Not that alternative ways of viewing the diplomatic dance between the principles do no exist. The most popular of these describes the US and Israel as playing “good cop, bad cop,” (with tiny Israel cast as “bad cop”) in an effort to encourage Iran to abandon the bomb. But if true, the ruse is unlikely to succeed, and such a high stakes gamble is so risky in provoking the war it is intended to avoid that the idea is beyond reckless. During the Cold War the US and the USSR also threatened each other with ballistic missiles. But those adversaries were separated by thousands of miles and had many minutes to evaluate intentions, and possibly stand down. In the Middle East the adversaries are separated by mere hundreds of miles and seconds from lift-off to impact: a powder keg with a hair trigger.

As the Olmert protest confirms, the Bush Administration seems to be changing the rules also regarding the “special relationship” between the two states. From the dawn of the partnership in the 1960’s, Israel served the US as background deterrent, a mostly implied counter to threats by radical nationalist regimes towards the conservative oil producing monarchies. Since the Bush presidency, and especially since the overthrow of the Iraqi regime, Israel appears to have been assigned a more active role in American policy. For example, Lebanon II: Bush saw an opportunity to confront Iran through Hezbollah, so encouraged Israel in the run-up to the war. But he overestimated the speed with which Israel could overcome the Iranian proxy. So, as the war dragged on, Rice ordered Israel to halt ground forces south of the Litani River, all but assuring an inconclusive end to the war (the long range missile batteries and Hezbollah leadership were based far to the north of the river). For Bush “inconclusive” was but a minor setback in his confrontation with Iran. But for Israel it meant a loss of military credibility, a sign of weakness and vulnerability.

Since the end of the Second World War and the exit of Imperial England the United States became protector and defense shield for the Arabian oil producers. Oil, not the survival of the Jewish state, was and continues America’s strategic priority. But Israel, small, isolated and vulnerable understandably craves security in alliance with a super power. This goes a long way in explaining why generations of Israelis have clung to and exaggerated the "special relationship” with the United States. The tone of Olmert’s note to Bush sounds as much the reaction of a deceived sibling as a defrauded partner. For Israel the relationship is family, a mutual commitment; for the United States it is more a matter of business, of convenience. Certainly US domestic politics had, over the years, played a part in encouraging a "special relationship." But with the weakening of Jewish identity in the United States, and particularly of younger Jews towards Israel, with American Jews less likely to vote as a bloc, even political considerations are a lesser factor in American politics.

Assuming Israel is without military or diplomatic cover in her war of nerves with Ahmadinejad, can and should she act alone? According to some Israeli intelligence analysts an Iranian missile counterstrike would be effectively countered by Israel's missile defenses. Those same sources contend that Iran’s main local allies, Hezbollah and Syria, are unlikely to join in the war. Assuming this to be the case, what might Israel achieve by attacking Iran? At best, those sources suggest, Iranian production of the bomb would be delayed for a year or two.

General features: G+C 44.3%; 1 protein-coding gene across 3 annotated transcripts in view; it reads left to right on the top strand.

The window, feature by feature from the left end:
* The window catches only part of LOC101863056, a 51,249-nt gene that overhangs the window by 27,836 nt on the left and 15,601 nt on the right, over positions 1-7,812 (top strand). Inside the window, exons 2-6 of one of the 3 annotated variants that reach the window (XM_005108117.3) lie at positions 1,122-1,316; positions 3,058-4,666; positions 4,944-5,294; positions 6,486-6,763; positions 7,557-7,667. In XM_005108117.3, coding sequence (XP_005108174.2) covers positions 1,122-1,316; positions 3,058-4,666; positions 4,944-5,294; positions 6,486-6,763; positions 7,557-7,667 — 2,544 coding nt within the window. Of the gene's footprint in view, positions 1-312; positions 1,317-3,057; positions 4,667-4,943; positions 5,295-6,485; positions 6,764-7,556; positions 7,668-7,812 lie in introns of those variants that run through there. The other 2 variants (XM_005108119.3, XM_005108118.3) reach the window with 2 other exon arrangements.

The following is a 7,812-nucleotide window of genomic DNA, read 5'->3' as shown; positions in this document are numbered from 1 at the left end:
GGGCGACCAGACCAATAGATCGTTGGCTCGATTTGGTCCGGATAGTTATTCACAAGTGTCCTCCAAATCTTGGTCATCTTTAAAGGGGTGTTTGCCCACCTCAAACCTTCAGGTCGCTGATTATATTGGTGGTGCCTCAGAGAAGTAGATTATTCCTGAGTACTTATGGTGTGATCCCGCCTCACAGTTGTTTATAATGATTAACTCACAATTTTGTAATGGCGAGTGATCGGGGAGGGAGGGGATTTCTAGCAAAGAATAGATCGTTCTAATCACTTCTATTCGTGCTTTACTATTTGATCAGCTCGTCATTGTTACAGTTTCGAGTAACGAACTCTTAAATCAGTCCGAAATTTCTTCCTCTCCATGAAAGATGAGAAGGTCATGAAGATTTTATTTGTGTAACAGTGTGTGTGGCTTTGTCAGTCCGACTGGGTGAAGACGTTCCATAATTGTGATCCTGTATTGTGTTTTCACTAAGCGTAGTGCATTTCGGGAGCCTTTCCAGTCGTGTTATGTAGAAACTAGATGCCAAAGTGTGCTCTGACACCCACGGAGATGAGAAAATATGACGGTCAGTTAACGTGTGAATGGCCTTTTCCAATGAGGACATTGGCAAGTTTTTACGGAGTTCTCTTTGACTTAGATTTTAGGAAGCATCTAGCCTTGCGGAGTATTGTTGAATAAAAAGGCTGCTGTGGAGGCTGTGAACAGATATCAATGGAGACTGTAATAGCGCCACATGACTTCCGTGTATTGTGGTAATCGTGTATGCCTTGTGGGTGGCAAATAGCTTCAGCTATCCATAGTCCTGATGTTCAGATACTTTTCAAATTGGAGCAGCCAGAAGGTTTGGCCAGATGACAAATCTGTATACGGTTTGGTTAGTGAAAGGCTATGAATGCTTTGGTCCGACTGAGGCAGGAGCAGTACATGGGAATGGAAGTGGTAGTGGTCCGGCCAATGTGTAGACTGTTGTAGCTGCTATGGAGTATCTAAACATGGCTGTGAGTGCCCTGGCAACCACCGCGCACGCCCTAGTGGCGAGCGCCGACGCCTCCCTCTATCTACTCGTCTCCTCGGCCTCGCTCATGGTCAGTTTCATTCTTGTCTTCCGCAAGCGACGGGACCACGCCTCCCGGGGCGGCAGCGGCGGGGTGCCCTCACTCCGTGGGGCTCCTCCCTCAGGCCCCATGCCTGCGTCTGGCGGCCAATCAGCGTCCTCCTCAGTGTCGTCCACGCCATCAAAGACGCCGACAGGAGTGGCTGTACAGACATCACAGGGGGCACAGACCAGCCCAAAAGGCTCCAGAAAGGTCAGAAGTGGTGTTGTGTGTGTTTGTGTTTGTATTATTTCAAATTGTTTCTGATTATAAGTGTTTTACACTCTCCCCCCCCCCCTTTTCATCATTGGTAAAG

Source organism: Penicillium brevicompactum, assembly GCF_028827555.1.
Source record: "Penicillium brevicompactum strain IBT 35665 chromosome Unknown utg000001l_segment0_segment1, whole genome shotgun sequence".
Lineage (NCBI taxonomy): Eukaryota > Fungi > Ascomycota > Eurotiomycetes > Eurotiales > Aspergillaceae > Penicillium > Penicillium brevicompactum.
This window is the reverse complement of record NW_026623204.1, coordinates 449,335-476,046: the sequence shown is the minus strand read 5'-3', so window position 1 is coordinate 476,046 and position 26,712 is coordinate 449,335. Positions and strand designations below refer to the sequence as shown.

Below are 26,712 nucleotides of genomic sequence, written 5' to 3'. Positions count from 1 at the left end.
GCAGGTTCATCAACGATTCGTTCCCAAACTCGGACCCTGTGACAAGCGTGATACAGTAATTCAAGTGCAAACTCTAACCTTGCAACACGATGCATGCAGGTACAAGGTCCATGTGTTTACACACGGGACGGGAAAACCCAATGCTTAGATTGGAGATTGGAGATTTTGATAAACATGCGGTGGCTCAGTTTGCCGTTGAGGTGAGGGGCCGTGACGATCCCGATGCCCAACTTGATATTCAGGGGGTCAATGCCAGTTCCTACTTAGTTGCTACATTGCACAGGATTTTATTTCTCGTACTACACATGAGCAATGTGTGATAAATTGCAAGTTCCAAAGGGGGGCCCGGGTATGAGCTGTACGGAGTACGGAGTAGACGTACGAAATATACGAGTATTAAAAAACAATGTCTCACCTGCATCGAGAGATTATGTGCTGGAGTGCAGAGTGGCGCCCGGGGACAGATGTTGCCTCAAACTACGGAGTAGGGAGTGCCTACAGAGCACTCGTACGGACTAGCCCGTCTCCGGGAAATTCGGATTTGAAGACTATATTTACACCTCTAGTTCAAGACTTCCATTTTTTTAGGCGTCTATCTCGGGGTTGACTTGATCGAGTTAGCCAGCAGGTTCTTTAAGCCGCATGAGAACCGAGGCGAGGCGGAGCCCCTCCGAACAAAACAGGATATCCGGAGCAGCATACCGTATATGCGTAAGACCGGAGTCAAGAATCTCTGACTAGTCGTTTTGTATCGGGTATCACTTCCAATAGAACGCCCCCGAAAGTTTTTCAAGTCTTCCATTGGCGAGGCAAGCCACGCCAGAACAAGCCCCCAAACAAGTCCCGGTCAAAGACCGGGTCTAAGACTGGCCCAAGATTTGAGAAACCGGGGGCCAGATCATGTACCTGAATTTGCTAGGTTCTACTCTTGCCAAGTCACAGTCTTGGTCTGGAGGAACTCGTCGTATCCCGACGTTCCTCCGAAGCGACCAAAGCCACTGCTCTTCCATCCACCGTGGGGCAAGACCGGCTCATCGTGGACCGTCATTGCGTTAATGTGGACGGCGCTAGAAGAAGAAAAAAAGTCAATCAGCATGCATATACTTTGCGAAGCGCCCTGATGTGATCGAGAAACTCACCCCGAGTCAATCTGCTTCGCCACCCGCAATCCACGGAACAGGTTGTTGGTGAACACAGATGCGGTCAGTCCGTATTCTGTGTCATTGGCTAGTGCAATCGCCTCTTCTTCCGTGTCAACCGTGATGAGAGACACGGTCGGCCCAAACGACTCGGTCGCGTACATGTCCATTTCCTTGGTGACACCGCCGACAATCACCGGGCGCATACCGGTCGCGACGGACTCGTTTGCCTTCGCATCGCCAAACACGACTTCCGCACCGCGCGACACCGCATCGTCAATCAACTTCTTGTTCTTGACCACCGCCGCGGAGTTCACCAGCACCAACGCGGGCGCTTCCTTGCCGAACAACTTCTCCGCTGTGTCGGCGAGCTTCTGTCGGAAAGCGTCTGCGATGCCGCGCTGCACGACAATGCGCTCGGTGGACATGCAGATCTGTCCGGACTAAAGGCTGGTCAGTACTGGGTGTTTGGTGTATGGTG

And what of the costs? Should Israel go it alone she can expect fallout resulting from the following: the attack would pose a heightened threat to Gulf oil and transport which would immediately and dramatically increase the cost of oil; American and EU troops in Iraq and Afghanistan have been threatened, and are targets for Iranian missiles; anti-west agitation on the Arab and Muslim street would provide volunteers and feed terrorism world-wide; oil price rises would likely increase the global economic recession and, just possibly, result in economic depression. And while Israel would be blamed for it all, Bush and the US, the bottom-line responsible party for protecting the region and its oil from the Iranian threat, would get a free pass.

Or Israel could stand down as front line cats paw for a questionable US military and diplomatic ally in the conflict with Iran, which likely would force her super power partner to accept responsibility for a problem the offshoot of a disastrous Bush Middle East policy. The primary threat of a Sh’ia Iranian bomb is not, after all, the Little Satan Israel but the Sunni oil producers across the Gulf, and their Great Satan defender.

In the event the next US administration fails to recognize and accept responsibility for its own strategic interests then Israel can always reevaluate her options. After all, Israel is assumed to have a nuclear deterrent and delivery system generations ahead of any likely adversary, while the Iranians are still in the early stages of development and production.

Israel need not be in a hurry to strike. In this instance time is on Israel’s side.